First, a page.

Throughout, Dalton Trumbo comes across as he should, given his life: wry, charming, fiercely intelligent, and extremely difficult and cantankerous when the mood strikes, which is quite often, thankfully. As an author and screenwriter, he is one of Hollywood’s most prolific and honored (even receiving an Oscar for The Brave One, which he could not accept, as it was “won” with a pseudonym), and as a father and husband, he appears to have been both doting and demanding. Despite his jail sentence (one year for contempt of Congress, which he cheerfully admitted he had) and hasty moves — a lack of work forced the family to Mexico for a stretch — his wife and children remained his loyal companions, never once pressuring the old man to suck it up, betray confidences, and put food on the table once again. Dalton also spoke to his children in a manner unthinkable today, using elevated language and uninhibited sexual frankness to explain to his son why masturbation was not only without shame, but a pursuit to be cultivated and enjoyed whenever possible. Fortunately, we hear the letter in question in its entirety, and our laughter is due in part to our humiliation and having fallen so far from the parental ideal. To Dalton, kids were best served by maturity and wisdom, not overprotection and condescension. Then again, the Trumbo brood had to grow up in a hurry, what with dad being hunted down like a dog for his expression of real American values. More than any phony speech or hypocritical lesson, the kids learned all too well what life in these United States really meant, and how fealty to law and order meant less a reverence for our founding documents than a maniacal lust for power and control.
Dalton’s letters — sad, triumphant, and laced with anger — are read with emotion and grit intact by a wealth of talent: Michael Douglas, Paul Giamatti, Joan Allen, and Liam Neeson, among others. Anticipating a distraction, the mini performances were wonderfully pure, highlighting Trumbo’s brilliance, yes, but also his humanity. For it is Dalton’s stature that needs constant reinforcement, especially in light of our country’s near-pathological refusal to honor anyone who uses their mind to defend the nation’s honor. While a man like John McCain can use his time in a box to deflect criticism and win hearts for his presidential run, Mr. Trumbo is reduced to a historical footnote for daring to suggest a man’s ideals are his concern alone. And while McCain’s bombing runs and broken limbs did little but massacre civilians and protect capital, Trumbo sold his house, hid from the authorities, and lived like a criminal to uphold his First Amendment rights of speech and association. So why, then, do we lionize the former, and treat the latter with derision, suspicion, and open hostility? The easy answer, of course, is to offer American ignorance as a defense; that few bother to know, let alone understand, the Constitutional safeguards that make us virtually unique in world history. As Trumbo himself offers in the film, we’d gladly jettison the whole damn thing — from “We the People” to the final punch of punctuation — for a few squares and sense of security. He’s too much a of a gentleman to say so, but in reality, Americans are too damned stupid to deserve a document so logical and elegant. It’s the part of the “ideal America” that conveniently gets left out whenever demagogues and fraudulent flyboys cast their eyes skyward and speak softly of the land they love.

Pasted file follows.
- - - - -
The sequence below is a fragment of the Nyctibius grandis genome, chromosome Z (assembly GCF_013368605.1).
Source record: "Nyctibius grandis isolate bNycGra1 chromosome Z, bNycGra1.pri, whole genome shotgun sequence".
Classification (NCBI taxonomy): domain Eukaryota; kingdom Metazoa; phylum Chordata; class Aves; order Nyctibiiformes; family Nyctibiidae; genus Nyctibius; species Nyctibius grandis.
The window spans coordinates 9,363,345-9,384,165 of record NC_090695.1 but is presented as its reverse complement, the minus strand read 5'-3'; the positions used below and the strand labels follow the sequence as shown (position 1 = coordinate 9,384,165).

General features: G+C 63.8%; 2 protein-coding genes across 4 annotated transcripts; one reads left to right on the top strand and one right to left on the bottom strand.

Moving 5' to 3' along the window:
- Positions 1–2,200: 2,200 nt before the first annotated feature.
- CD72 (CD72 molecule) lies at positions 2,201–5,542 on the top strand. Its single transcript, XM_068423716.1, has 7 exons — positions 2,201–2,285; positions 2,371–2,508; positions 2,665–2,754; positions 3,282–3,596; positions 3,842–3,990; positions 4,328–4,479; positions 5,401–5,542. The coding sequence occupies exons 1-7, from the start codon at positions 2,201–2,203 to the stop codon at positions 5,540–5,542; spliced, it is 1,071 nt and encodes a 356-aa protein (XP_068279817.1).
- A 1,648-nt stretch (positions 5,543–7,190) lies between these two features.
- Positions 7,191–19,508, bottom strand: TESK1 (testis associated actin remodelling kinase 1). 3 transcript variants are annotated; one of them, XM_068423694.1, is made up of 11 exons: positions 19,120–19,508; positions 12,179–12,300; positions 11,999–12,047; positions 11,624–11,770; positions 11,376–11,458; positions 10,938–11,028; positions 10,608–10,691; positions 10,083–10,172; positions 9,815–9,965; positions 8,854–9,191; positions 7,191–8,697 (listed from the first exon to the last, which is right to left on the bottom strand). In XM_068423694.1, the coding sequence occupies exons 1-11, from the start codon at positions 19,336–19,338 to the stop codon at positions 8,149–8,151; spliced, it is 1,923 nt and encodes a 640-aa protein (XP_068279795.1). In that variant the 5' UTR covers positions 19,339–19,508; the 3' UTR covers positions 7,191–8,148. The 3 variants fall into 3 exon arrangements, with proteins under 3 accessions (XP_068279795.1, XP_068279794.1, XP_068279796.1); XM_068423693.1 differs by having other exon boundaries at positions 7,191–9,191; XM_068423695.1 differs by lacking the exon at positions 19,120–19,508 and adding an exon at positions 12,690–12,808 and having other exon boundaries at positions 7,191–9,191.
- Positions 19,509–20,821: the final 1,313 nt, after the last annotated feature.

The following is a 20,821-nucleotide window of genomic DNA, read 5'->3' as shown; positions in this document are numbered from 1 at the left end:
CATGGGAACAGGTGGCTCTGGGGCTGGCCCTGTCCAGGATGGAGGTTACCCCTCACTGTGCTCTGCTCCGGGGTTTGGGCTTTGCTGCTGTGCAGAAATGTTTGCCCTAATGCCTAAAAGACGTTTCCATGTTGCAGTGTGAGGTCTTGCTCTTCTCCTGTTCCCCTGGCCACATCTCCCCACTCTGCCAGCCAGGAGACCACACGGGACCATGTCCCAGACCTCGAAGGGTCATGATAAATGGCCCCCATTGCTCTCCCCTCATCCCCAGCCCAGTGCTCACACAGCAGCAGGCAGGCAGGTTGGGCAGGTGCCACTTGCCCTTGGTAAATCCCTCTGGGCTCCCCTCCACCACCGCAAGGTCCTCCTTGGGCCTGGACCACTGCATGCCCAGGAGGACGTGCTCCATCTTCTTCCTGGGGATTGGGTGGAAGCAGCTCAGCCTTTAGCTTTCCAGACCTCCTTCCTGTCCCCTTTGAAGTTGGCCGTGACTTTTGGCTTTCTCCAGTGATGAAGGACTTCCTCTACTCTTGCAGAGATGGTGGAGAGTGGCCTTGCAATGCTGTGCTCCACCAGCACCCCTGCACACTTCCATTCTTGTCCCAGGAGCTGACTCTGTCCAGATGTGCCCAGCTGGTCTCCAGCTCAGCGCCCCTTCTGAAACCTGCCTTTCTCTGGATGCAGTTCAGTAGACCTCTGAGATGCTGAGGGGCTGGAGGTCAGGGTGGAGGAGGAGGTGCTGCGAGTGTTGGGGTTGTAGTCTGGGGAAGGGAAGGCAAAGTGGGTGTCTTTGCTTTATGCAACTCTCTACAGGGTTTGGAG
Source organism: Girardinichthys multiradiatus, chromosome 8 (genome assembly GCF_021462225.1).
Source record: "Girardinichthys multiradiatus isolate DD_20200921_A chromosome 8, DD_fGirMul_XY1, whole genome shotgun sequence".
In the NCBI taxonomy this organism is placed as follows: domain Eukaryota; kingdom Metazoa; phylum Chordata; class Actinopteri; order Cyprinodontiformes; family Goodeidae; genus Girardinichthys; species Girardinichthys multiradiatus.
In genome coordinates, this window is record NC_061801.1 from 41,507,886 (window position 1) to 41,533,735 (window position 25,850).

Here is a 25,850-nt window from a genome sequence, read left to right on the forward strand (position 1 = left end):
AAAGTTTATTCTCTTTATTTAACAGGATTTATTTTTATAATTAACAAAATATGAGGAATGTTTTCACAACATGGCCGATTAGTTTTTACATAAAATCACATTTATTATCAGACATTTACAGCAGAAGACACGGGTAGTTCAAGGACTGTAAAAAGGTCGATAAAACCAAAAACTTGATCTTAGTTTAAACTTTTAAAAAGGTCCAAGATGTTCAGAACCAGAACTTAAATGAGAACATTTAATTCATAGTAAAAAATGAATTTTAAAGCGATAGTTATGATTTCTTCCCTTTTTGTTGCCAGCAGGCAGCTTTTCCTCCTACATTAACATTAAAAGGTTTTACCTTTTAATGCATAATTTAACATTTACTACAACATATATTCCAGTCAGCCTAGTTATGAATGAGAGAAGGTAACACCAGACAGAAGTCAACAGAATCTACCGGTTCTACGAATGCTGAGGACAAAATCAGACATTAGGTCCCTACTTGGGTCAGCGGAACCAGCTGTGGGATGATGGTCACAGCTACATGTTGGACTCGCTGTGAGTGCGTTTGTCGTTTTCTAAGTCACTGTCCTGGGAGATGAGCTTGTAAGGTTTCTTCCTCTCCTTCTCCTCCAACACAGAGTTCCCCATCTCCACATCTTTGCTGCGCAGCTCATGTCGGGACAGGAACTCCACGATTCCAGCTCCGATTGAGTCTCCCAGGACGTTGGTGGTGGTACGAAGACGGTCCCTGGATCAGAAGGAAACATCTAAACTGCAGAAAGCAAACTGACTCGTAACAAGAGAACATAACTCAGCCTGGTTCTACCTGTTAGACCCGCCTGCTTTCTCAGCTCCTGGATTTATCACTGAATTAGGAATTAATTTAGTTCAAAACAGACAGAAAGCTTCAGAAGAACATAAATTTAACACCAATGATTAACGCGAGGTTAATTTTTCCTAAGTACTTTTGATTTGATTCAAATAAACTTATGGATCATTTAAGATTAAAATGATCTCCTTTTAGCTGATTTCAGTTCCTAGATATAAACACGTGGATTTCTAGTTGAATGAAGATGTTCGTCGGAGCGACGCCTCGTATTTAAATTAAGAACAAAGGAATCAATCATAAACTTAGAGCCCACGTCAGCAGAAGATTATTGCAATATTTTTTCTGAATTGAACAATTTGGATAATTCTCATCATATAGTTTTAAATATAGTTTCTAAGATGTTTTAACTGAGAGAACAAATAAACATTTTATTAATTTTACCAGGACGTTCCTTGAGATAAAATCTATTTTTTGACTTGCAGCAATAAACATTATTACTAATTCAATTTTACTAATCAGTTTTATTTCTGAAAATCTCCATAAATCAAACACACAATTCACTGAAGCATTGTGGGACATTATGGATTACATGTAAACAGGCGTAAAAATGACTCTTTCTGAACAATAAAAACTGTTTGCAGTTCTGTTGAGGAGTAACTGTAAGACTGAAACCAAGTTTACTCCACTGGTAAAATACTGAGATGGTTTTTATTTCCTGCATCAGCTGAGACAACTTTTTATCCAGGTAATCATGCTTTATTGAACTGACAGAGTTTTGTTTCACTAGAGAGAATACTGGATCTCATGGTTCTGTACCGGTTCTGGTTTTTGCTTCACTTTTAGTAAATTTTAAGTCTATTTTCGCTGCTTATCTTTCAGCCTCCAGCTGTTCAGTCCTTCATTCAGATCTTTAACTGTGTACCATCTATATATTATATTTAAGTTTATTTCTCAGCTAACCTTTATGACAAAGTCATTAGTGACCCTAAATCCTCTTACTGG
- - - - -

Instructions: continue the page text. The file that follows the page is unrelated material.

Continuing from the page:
“What’s democracy, dad?”, a young boy asks in Trumbo’s Johnny Got His Gun. “Something to do with young men killing each other, I imagine,” dad replies. “For democracy, any man would give his only begotten son.” Such left-wing anti-war sentiments exposed Trumbo to attack, yet the essence of his truths continue to haunt the American conscience. Trumbo also sacrificed — much of his adult life was spent in the shadows, scraping by without the right to earn a living — but it is a testament to our balls-first approach to valor that places his actions well behind putting a bullet into a fellow human being, simply because he was declared an “enemy” by the man’s ruling elite. Defending one’s country via the blade is totally without meaning when examined in this context, and for the life of me, I can’t think of a single instance since the ceremony aboard the U.S.S. Missouri when it’s ever been an issue. Hysteria and madness ruined Trumbo’s life, and yet he remains the burr in the saddle of freedom because he asked a few questions before signing away his self-respect. Undoubtedly, there will be some who dismiss the old coot as a mere screenwriter; hardly the stuff of legends or manly protectors of hearth and home. But outside of the freedom to think as we like, what else have we? It shouldn’t be necessary, but Trumbo also fought in war, adding to the sense of moral outrage at his eventual treatment by armchair assassins. It speaks volumes about the man, then, that he chose his stubborn defense of the written word (rather than the sword) to define his legacy for future generations. And that a Constitutional right to privacy does in fact exist, both as original intent and for all time.